independent quality assessment and certification at regular intervals.
Provider organisations and their care staff must meet registration standards.
Providers operating as individuals must also meet the highest standards where the service
offered is in a high risk area. This should include some form of independent assessment –
perhaps through spot checks.
Persons who perform high risk support roles, as employees or as individuals, must have passed
a working with vulnerable people check at a National level that includes barred person registers
A system of participant feedback and provider rating will be essential. The service offered by
“Care opinion” might be considered for a role in this space.
In order to ensure that providers are not discouraged from working in high risk support areas
the cost of quality control certification should probably be subsidized.
Current quality control activities, such as community visitors, that have been shown to be
effective, must be incorporated into the new scheme in some way.
Poor performers and those who break rules must not be able to hide elsewhere in the same
marketplace (as financial planners were able to do).
Again, the vulnerability of the participants in the scheme demands a simple and effective means of
registering and remediating dissatisfaction. Providers should first be given the opportunity to fix the
matter. Persistent or unresolved issues will need to be escalated, perhaps through a medium, such as
that offered by “Care opinion” that can be accessed by participants or their advocates as the public face
for complaints (that can be reduced, after remediation, to statistical data). Once accepted through an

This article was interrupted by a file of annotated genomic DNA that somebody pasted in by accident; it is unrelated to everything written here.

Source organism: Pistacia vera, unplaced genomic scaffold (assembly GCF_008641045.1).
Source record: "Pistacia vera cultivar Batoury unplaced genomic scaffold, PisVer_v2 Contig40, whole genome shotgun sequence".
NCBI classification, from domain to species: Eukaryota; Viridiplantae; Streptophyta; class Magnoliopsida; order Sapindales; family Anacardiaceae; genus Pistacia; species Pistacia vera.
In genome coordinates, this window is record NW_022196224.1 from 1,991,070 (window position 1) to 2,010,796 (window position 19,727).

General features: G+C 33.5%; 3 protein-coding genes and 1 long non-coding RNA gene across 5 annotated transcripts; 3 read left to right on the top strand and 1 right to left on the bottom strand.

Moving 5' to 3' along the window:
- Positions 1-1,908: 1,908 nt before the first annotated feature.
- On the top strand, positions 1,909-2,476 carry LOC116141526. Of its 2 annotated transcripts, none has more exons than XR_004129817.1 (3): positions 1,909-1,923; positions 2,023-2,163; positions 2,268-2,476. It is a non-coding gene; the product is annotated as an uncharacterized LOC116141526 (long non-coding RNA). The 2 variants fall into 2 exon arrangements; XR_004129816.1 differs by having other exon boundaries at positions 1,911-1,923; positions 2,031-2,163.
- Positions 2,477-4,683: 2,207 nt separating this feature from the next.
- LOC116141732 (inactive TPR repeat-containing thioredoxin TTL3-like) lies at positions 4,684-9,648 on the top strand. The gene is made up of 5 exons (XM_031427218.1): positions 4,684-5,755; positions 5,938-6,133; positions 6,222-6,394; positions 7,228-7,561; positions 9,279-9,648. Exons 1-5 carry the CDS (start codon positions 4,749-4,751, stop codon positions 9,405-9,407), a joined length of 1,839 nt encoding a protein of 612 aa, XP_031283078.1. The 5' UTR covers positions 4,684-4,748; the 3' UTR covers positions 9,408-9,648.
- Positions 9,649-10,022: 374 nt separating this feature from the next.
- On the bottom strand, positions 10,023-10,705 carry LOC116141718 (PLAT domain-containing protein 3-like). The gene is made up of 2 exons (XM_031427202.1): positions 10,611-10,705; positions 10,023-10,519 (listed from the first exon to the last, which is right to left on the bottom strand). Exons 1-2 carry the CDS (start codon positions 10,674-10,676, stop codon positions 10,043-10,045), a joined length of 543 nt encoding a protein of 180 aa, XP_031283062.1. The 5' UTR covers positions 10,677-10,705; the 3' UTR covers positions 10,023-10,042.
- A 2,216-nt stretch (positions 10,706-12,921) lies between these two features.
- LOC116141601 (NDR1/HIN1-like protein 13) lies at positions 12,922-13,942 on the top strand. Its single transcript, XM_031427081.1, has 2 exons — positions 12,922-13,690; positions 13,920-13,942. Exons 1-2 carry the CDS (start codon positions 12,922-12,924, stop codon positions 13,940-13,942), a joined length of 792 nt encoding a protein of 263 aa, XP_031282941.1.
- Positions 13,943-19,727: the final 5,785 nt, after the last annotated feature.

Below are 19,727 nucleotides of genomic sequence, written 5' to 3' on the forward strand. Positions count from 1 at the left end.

appropriate moderation process the complaint would need to be followed up by an independent body
with the power to mediate and if necessary make a judgement on the continued registration of the
provider concerned.
Where a complaint cannot be resolved with the provider it needs to be escalated to an
independent body with powers that enable resolution.
The independent body must have the power to bar/deregister organisations, principals of
organisations and employees who are found to have put their clients at undue risk or harm.
Restrictive Practices
Our family member with a disability has a rare syndrome caused by a genetic abnormality that
necessitates restrictive practice in order to preserve health and well-being. Prader Willi Syndrome is a
lifelong condition for which there is not currently any cure. The supports that are needed can and must
be included in any support plan, and if necessary can be included in a positive behavior support plan. The
plan could be reviewed from time to time in regard to how the restrictions are applied, but there is no
option to remove the restrictions without exposing our family member to a downward spiral of obesity
and anxiety related health issues culminating in death from one or another complication.
The goal of eliminating restrictive practice is not reasonable in all circumstances and the needs
of individuals to have freedom of choice must be carefully balanced against the ability to make
those choices where there is a brain impairment that drives life threatening behavior.
Phillip (contact through email –